July 13, 2008

Scientists Petition FDA to Require Caffeine Content Labeling

Posted in Pro-seminar assignments at 6:58 pm by shhville

On a breezy afternoon in Brookline, Karen Rizman, 59, is sitting at her kitchen table, reminiscing about her love affair with Diet Pepsi.

“It had to be in a can,” she says, “And it had to be ice cold. From the minute I got up in the morning, all day long I kept going back for that Pepsi. I didn’t realize I was addicted until I tried to stop drinking it and I couldn’t.”

After struggling through what she describes as “horrible withdrawal,” including headaches, nervousness, and “jitters,” Karen Rizman did stop drinking Diet Pepsi at 25 and now tries to avoid caffeine altogether, with the exception of chocolate.

Rizman’s experience is not unusual because most Americans don’t realize how much caffeine they are consuming, according to the Center for Science in the Public Interest (CSPI). The group has filed a petition with the FDA, asking the government to require food and beverage companies to include caffeine content on their product labels. They have also asked that the FDA conduct a comprehensive investigation into the health effects of caffeine, which is a common additive in sodas and energy drinks, as well as some ice creams and yogurts.

According to the petition, which was signed by 34 scientists and ten health and consumer groups and cites over 40 scientific studies, the risks associated with caffeine include reduced fertility, miscarriage, low birth weight, anxiety, sleeplessness, calcium imbalance – which can contribute to osteoporosis – and unpleasant side effects of ceasing caffeine consumption.

“Caffeine is the only drug that is widely added to the food supply,” said Michael Jacobson, executive director of CSPI, at a press conference in Washington, D.C., according to a press release, “and consumers have a right to know how much caffeine various foods contain. Knowing the caffeine content is important to many people — especially women who are or might become pregnant — who might want to limit or avoid caffeine.”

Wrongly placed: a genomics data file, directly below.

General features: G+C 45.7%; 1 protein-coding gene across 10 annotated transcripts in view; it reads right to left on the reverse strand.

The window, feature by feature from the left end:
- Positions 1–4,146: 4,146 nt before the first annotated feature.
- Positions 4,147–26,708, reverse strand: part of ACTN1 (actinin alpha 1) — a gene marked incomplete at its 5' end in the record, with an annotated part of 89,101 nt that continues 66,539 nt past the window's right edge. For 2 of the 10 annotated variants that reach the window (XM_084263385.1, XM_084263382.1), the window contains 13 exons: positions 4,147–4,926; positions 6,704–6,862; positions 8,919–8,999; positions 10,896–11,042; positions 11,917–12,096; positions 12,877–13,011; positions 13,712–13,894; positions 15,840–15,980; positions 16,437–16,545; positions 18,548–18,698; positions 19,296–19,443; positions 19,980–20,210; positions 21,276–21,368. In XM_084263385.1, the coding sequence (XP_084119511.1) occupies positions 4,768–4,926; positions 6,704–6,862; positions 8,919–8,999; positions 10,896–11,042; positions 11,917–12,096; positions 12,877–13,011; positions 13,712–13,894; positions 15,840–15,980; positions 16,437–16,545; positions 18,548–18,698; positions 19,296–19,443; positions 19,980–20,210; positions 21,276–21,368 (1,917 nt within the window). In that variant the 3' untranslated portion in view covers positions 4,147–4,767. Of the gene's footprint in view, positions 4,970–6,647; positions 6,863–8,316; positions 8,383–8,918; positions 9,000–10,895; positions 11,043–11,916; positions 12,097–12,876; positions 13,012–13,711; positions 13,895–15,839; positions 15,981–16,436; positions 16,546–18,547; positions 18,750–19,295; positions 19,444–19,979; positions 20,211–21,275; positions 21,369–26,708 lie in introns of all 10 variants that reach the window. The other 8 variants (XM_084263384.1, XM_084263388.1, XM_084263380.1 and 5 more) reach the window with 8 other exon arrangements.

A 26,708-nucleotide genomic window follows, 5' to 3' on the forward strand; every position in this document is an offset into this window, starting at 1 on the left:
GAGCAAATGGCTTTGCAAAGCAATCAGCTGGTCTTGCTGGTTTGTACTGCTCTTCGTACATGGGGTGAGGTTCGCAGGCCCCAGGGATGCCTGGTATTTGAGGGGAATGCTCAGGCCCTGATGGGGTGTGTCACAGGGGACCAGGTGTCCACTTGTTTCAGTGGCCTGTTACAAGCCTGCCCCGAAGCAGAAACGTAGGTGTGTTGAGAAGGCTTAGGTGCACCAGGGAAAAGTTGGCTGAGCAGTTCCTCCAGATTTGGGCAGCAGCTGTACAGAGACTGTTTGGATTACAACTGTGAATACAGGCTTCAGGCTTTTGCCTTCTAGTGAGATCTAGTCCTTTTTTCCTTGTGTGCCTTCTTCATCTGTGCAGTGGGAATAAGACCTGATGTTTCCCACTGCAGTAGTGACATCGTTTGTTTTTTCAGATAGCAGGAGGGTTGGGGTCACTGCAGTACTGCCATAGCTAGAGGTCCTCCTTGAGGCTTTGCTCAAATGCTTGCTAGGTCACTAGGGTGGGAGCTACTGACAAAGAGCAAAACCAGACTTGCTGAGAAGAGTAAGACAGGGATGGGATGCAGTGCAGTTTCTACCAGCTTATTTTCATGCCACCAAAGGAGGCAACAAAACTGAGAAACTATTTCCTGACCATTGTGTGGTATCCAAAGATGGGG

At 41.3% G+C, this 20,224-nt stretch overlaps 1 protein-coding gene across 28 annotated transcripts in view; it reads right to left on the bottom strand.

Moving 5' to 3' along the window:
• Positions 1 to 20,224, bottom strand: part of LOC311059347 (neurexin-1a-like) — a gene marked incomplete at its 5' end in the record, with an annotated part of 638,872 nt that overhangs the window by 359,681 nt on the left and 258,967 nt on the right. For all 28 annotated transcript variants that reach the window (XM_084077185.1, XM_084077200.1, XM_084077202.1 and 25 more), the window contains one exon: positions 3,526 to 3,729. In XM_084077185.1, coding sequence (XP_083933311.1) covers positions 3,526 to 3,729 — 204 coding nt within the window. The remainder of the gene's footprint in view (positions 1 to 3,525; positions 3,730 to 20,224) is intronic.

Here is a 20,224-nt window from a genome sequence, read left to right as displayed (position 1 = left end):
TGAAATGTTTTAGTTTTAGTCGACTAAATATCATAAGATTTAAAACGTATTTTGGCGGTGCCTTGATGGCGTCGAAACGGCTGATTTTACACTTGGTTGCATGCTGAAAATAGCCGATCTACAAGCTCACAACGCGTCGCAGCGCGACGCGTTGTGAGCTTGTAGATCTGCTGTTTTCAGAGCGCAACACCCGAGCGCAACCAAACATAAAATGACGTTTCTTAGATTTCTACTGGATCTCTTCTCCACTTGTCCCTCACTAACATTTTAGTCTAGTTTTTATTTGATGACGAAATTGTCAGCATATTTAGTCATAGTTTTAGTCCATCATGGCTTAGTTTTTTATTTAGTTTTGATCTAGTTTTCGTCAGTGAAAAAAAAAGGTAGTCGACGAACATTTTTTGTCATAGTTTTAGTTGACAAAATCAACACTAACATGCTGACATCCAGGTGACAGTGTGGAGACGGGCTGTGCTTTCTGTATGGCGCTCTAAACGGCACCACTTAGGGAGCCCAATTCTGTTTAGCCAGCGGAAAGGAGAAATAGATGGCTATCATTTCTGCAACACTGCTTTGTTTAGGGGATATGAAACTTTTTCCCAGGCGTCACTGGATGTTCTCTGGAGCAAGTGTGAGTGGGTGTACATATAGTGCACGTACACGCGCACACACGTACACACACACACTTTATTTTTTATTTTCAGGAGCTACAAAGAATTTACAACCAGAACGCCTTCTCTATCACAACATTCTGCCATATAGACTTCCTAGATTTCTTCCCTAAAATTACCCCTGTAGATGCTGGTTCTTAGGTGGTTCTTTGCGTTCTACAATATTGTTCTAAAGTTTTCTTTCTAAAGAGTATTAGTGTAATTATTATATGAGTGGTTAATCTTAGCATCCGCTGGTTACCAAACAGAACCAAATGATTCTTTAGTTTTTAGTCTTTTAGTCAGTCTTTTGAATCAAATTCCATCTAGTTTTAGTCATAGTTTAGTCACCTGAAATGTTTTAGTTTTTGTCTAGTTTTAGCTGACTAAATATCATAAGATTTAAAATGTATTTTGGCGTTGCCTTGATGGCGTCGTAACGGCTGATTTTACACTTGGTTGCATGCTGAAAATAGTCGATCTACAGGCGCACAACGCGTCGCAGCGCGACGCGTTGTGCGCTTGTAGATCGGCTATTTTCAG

A chart provided by CSPI lists the caffeine content (mg) per serving of 90 foods and beverages. The products range from a Spike Shooter energy drink with a whopping 300 mg of caffeine per 8.4 oz. serving to Snapple Peach tea with 42 mg per 16 oz. bottle and Sprite which contains no caffeine at all.

Some of the products on the list are more surprising than others. An energy drink called Cocaine may be expected to contain 280 mg of caffeine per 8.4 oz. can, but a sweet, lemony soda like Mountain Dew turns out to contain its fair share as well, with 54 mg per 12 oz. serving. According to CSPI’s press release, Sunkist Orange Soda, which does not appear on the caffeine chart, contains 40 mg of caffeine in every can.

“This all comes down to the consumer’s right to know,” said Lisa Cox, program and policies director at the National Women’s Health Network, according to the press release. “When a food contains an ingredient linked to health problems, labels should disclose to shoppers the amount of that ingredient.”

Not everyone is convinced of the usefulness of caffeine labeling, however. Nicola Ferrante, 33, of Boston, stops at Starbucks for a cup of coffee (320 mg/16 oz.) every morning on her way to work. She thinks that too much is being made of the risks of caffeine.

“It’s like anything else,” she says. “A little bit is good, too much is bad, don’t drink it if you’re pregnant. Caffeine is the least of our problems. I mean, if you’re the kind of person who doesn’t know that Coke has caffeine in it, then you’re the kind of person who doesn’t care anyway.”

But to Karen Rizman, who is raising her 17-year-old son, Matt, to be aware of food additives such as high fructose corn syrup and trans fats, caffeine content labels sound like a good idea.

“I don’t let Matt drink energy drinks,” she says. “I think they’re dangerous. And I just found out that caffeine is one of the main ingredients in Excedrin. Someone told me that, I had no idea. I don’t take it anymore.”

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